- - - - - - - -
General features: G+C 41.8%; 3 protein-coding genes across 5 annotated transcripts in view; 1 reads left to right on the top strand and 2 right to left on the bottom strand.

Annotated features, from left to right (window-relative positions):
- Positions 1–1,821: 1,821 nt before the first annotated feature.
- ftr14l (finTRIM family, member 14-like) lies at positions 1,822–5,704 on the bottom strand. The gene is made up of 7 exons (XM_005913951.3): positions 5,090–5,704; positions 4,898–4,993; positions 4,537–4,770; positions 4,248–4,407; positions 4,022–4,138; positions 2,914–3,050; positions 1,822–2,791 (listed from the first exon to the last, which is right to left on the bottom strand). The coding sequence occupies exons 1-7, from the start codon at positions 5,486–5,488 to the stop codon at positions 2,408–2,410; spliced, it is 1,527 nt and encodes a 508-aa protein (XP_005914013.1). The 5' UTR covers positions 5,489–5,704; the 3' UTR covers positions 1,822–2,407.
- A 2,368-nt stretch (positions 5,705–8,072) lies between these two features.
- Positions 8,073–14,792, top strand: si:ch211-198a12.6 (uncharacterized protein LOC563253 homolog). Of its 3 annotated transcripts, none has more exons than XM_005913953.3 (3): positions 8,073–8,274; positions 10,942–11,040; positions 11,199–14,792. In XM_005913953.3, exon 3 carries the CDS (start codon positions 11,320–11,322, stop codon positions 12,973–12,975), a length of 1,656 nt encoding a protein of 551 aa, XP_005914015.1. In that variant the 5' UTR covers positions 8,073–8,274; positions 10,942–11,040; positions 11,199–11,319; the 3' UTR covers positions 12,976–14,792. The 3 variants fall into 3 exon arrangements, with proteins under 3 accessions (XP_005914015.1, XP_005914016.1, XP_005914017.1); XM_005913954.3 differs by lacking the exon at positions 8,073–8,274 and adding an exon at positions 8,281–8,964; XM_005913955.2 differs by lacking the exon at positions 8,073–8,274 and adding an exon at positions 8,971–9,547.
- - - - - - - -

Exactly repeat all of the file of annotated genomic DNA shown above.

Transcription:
General features: G+C 41.8%; 3 protein-coding genes across 5 annotated transcripts in view; 1 reads left to right on the top strand and 2 right to left on the bottom strand.

Annotated features, from left to right (window-relative positions):
- Positions 1–1,821: 1,821 nt before the first annotated feature.
- ftr14l (finTRIM family, member 14-like) lies at positions 1,822–5,704 on the bottom strand. The gene is made up of 7 exons (XM_005913951.3): positions 5,090–5,704; positions 4,898–4,993; positions 4,537–4,770; positions 4,248–4,407; positions 4,022–4,138; positions 2,914–3,050; positions 1,822–2,791 (listed from the first exon to the last, which is right to left on the bottom strand). The coding sequence occupies exons 1-7, from the start codon at positions 5,486–5,488 to the stop codon at positions 2,408–2,410; spliced, it is 1,527 nt and encodes a 508-aa protein (XP_005914013.1). The 5' UTR covers positions 5,489–5,704; the 3' UTR covers positions 1,822–2,407.
- A 2,368-nt stretch (positions 5,705–8,072) lies between these two features.
- Positions 8,073–14,792, top strand: si:ch211-198a12.6 (uncharacterized protein LOC563253 homolog). Of its 3 annotated transcripts, none has more exons than XM_005913953.3 (3): positions 8,073–8,274; positions 10,942–11,040; positions 11,199–14,792. In XM_005913953.3, exon 3 carries the CDS (start codon positions 11,320–11,322, stop codon positions 12,973–12,975), a length of 1,656 nt encoding a protein of 551 aa, XP_005914015.1. In that variant the 5' UTR covers positions 8,073–8,274; positions 10,942–11,040; positions 11,199–11,319; the 3' UTR covers positions 12,976–14,792. The 3 variants fall into 3 exon arrangements, with proteins under 3 accessions (XP_005914015.1, XP_005914016.1, XP_005914017.1); XM_005913954.3 differs by lacking the exon at positions 8,073–8,274 and adding an exon at positions 8,281–8,964; XM_005913955.2 differs by lacking the exon at positions 8,073–8,274 and adding an exon at positions 8,971–9,547.